Keys to a Successful Training Program and Coach Relationship
Many factors will affect the effectiveness of your relationship with your coach and your success in reaching your fitness goals. While natural talent and the training itself play important roles in athletic success, many other details can impact how your coach is able to help you. Over the years we’ve found that following the suggestions below will help you to have a positive experience with coaching and to reach your goals.
When starting up with a new coach and program:
- Tell your coach your personal and event schedules as soon as you know them. That includes available training hours, days off from work, busy family days, vacations, available group rides, and other plans in addition to your prioritization of races and event seasons.
- Share your training journals, previous data files and previous training plans. The more he or she knows about patterns that have or haven’t worked for you in the past, the better your coach can direct your training for the future.
- Inform your coach of where your goals fit into your life priorities. How do training and events compare with family, job and other commitments amongst your priorities? Keep your coach informed when any of these priorities change as well.
- Garner your immediate family’s support for your goals. Those with immediate support are much more likely to achieve their goals.
- Trust in the coaching; and when you don’t, ask questions.
- Communicate with your coach at least weekly, whether things are going well or poorly, even if it’s just a quick hello. Schedule this time as you would any other appointment.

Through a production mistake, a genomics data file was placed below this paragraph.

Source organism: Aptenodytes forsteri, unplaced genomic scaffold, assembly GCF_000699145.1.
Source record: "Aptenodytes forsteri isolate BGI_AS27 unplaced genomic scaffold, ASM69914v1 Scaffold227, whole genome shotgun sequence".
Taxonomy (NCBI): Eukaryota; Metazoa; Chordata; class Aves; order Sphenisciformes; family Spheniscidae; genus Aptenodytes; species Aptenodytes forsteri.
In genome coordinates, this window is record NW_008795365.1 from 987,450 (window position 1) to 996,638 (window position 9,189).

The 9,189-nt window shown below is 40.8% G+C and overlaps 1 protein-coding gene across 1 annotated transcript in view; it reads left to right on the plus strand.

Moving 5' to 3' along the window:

- Update your training journal regularly. Weekly at minimum.
- Check with your coach when you may need to veer from the program or if you had to change things for any reason.
- Getting tired or feeling like you need a break? Tell your coach ASAP so adjustments can be made before you lose fitness or motivation.
- Alert your coach immediately when you feel like you are getting sick. NOW, not three days down the road. Many athletes will actually hide an illness, worrying that they’ll somehow “lose out” on training if they confess to not feeling well. Meanwhile, they may drive themselves into a fatigue hole requiring longer recovery. The sooner your coach knows what’s going on, the sooner corrections can be made that will get you back on track.
- Note any hint of injury or ongoing soreness. Many pains are related to bike fit or movement patterns. Repeated long enough, they become lasting injuries. Corrected quickly, they may disappear without any lasting effect.
- Talk it over with your coach when you are considering changing something significant in your diet or have a disturbance in resting patterns. Stopping drinking coffee? It will affect the way you feel for a time. Let your coach know. Considering trying a particular supplement? Talk it over with your coach. Not sleeping well? Make note of it in your training journal.
- Keep your coach apprised of all the stresses in your life, not just those associated with training. Though you don’t have to tell your coach every aspect of your life, the more he or she is aware of the things that demand your time and cause you stress, the better the program can take those items into consideration and plan within and around them. Happenings such as new home purchases, babies, divorces and lost loved ones are major game changers and have time, energy and stress demands that need to be accounted for in a training plan.
- Tell your coach if you are considering a new bike, shoes or other major purchases. He or she may have advice on the suitability of some equipment for your specific goals or even experience with particular tools or brands.
Overall, use this list to get you thinking about the important aspects of your life and how they affect your time and energy demands. Where does the training for your fitness and event goals fit into your life? Look also to how you’ve handled illness or injury in the past. Are there areas for better communication with your coach? In endurance sports where races are often won or lost by close percentages, the little things matter.